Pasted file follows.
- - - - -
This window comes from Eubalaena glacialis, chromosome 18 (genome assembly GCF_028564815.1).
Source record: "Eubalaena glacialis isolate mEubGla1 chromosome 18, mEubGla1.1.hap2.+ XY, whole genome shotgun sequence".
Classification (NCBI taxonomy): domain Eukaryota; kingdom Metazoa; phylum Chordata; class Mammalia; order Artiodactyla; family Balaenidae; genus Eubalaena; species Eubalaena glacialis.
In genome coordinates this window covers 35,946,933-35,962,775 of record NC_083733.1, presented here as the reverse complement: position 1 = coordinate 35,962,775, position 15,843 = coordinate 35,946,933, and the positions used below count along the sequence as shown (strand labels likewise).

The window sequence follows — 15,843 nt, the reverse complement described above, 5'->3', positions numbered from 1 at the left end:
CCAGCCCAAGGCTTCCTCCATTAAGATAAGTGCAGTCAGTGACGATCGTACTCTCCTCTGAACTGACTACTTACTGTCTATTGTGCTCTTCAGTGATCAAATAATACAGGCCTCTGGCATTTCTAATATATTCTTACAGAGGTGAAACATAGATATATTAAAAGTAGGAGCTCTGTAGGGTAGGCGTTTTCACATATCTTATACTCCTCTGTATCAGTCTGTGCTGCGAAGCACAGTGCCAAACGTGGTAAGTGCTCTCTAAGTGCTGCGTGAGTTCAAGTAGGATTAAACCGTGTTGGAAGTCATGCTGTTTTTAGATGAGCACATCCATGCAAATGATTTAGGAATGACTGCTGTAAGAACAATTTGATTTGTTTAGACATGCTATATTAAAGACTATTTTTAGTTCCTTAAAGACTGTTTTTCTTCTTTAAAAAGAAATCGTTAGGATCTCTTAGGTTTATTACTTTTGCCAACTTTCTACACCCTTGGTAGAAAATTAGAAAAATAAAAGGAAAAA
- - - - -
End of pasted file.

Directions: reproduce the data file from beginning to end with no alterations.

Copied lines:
This window comes from Eubalaena glacialis, chromosome 18 (genome assembly GCF_028564815.1).
Source record: "Eubalaena glacialis isolate mEubGla1 chromosome 18, mEubGla1.1.hap2.+ XY, whole genome shotgun sequence".
Classification (NCBI taxonomy): domain Eukaryota; kingdom Metazoa; phylum Chordata; class Mammalia; order Artiodactyla; family Balaenidae; genus Eubalaena; species Eubalaena glacialis.
In genome coordinates this window covers 35,946,933-35,962,775 of record NC_083733.1, presented here as the reverse complement: position 1 = coordinate 35,962,775, position 15,843 = coordinate 35,946,933, and the positions used below count along the sequence as shown (strand labels likewise).

The window sequence follows — 15,843 nt, the reverse complement described above, 5'->3', positions numbered from 1 at the left end:
CCAGCCCAAGGCTTCCTCCATTAAGATAAGTGCAGTCAGTGACGATCGTACTCTCCTCTGAACTGACTACTTACTGTCTATTGTGCTCTTCAGTGATCAAATAATACAGGCCTCTGGCATTTCTAATATATTCTTACAGAGGTGAAACATAGATATATTAAAAGTAGGAGCTCTGTAGGGTAGGCGTTTTCACATATCTTATACTCCTCTGTATCAGTCTGTGCTGCGAAGCACAGTGCCAAACGTGGTAAGTGCTCTCTAAGTGCTGCGTGAGTTCAAGTAGGATTAAACCGTGTTGGAAGTCATGCTGTTTTTAGATGAGCACATCCATGCAAATGATTTAGGAATGACTGCTGTAAGAACAATTTGATTTGTTTAGACATGCTATATTAAAGACTATTTTTAGTTCCTTAAAGACTGTTTTTCTTCTTTAAAAAGAAATCGTTAGGATCTCTTAGGTTTATTACTTTTGCCAACTTTCTACACCCTTGGTAGAAAATTAGAAAAATAAAAGGAAAAA